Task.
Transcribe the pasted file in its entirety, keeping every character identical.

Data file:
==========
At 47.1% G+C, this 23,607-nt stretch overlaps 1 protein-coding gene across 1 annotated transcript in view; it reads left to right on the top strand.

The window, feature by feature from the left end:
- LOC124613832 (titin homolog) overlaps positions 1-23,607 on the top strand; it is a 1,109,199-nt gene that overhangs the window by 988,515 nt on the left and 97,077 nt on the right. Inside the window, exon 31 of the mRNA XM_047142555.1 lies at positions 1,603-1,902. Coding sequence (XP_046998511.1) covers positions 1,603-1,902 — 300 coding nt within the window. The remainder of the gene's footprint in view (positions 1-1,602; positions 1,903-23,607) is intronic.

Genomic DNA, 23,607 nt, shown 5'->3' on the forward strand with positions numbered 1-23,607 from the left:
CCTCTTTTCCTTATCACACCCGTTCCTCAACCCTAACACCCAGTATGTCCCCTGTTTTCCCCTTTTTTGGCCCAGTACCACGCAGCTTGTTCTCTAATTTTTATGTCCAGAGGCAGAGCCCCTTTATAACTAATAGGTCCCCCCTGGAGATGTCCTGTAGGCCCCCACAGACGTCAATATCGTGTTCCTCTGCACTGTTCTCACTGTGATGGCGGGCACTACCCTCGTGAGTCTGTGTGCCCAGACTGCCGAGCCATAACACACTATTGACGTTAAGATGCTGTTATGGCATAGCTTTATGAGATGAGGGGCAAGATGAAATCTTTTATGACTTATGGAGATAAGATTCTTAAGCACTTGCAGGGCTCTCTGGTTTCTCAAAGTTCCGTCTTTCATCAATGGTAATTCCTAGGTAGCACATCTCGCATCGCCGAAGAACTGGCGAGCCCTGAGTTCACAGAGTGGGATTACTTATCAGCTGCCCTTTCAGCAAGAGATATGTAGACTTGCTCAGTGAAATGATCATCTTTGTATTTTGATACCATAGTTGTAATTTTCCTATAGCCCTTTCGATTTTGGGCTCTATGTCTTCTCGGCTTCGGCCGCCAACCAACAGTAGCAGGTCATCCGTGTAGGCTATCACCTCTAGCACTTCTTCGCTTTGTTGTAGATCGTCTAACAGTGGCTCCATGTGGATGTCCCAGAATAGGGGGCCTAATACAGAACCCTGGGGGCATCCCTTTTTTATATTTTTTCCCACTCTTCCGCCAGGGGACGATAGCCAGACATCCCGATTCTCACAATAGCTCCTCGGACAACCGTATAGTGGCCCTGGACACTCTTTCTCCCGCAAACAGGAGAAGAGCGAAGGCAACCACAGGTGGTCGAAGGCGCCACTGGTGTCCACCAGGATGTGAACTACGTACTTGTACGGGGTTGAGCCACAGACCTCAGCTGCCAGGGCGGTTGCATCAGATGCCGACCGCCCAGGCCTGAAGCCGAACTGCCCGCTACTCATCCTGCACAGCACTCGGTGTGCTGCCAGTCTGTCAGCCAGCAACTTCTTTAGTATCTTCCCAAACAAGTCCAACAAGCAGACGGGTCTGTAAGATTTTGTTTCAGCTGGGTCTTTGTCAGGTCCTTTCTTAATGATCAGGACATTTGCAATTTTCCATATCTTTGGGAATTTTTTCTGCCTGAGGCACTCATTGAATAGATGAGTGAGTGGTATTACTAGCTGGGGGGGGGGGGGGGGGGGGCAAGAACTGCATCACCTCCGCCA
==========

At 47.1% G+C, this 23,607-nt stretch overlaps 1 protein-coding gene across 1 annotated transcript in view; it reads left to right on the top strand.

The window, feature by feature from the left end:
- LOC124613832 (titin homolog) overlaps positions 1-23,607 on the top strand; it is a 1,109,199-nt gene that overhangs the window by 988,515 nt on the left and 97,077 nt on the right. Inside the window, exon 31 of the mRNA XM_047142555.1 lies at positions 1,603-1,902. Coding sequence (XP_046998511.1) covers positions 1,603-1,902 — 300 coding nt within the window. The remainder of the gene's footprint in view (positions 1-1,602; positions 1,903-23,607) is intronic.

Genomic DNA, 23,607 nt, shown 5'->3' on the forward strand with positions numbered 1-23,607 from the left:
CCTCTTTTCCTTATCACACCCGTTCCTCAACCCTAACACCCAGTATGTCCCCTGTTTTCCCCTTTTTTGGCCCAGTACCACGCAGCTTGTTCTCTAATTTTTATGTCCAGAGGCAGAGCCCCTTTATAACTAATAGGTCCCCCCTGGAGATGTCCTGTAGGCCCCCACAGACGTCAATATCGTGTTCCTCTGCACTGTTCTCACTGTGATGGCGGGCACTACCCTCGTGAGTCTGTGTGCCCAGACTGCCGAGCCATAACACACTATTGACGTTAAGATGCTGTTATGGCATAGCTTTATGAGATGAGGGGCAAGATGAAATCTTTTATGACTTATGGAGATAAGATTCTTAAGCACTTGCAGGGCTCTCTGGTTTCTCAAAGTTCCGTCTTTCATCAATGGTAATTCCTAGGTAGCACATCTCGCATCGCCGAAGAACTGGCGAGCCCTGAGTTCACAGAGTGGGATTACTTATCAGCTGCCCTTTCAGCAAGAGATATGTAGACTTGCTCAGTGAAATGATCATCTTTGTATTTTGATACCATAGTTGTAATTTTCCTATAGCCCTTTCGATTTTGGGCTCTATGTCTTCTCGGCTTCGGCCGCCAACCAACAGTAGCAGGTCATCCGTGTAGGCTATCACCTCTAGCACTTCTTCGCTTTGTTGTAGATCGTCTAACAGTGGCTCCATGTGGATGTCCCAGAATAGGGGGCCTAATACAGAACCCTGGGGGCATCCCTTTTTTATATTTTTTCCCACTCTTCCGCCAGGGGACGATAGCCAGACATCCCGATTCTCACAATAGCTCCTCGGACAACCGTATAGTGGCCCTGGACACTCTTTCTCCCGCAAACAGGAGAAGAGCGAAGGCAACCACAGGTGGTCGAAGGCGCCACTGGTGTCCACCAGGATGTGAACTACGTACTTGTACGGGGTTGAGCCACAGACCTCAGCTGCCAGGGCGGTTGCATCAGATGCCGACCGCCCAGGCCTGAAGCCGAACTGCCCGCTACTCATCCTGCACAGCACTCGGTGTGCTGCCAGTCTGTCAGCCAGCAACTTCTTTAGTATCTTCCCAAACAAGTCCAACAAGCAGACGGGTCTGTAAGATTTTGTTTCAGCTGGGTCTTTGTCAGGTCCTTTCTTAATGATCAGGACATTTGCAATTTTCCATATCTTTGGGAATTTTTTCTGCCTGAGGCACTCATTGAATAGATGAGTGAGTGGTATTACTAGCTGGGGGGGGGGGGGGGGGGGGCAAGAACTGCATCACCTCCGCCA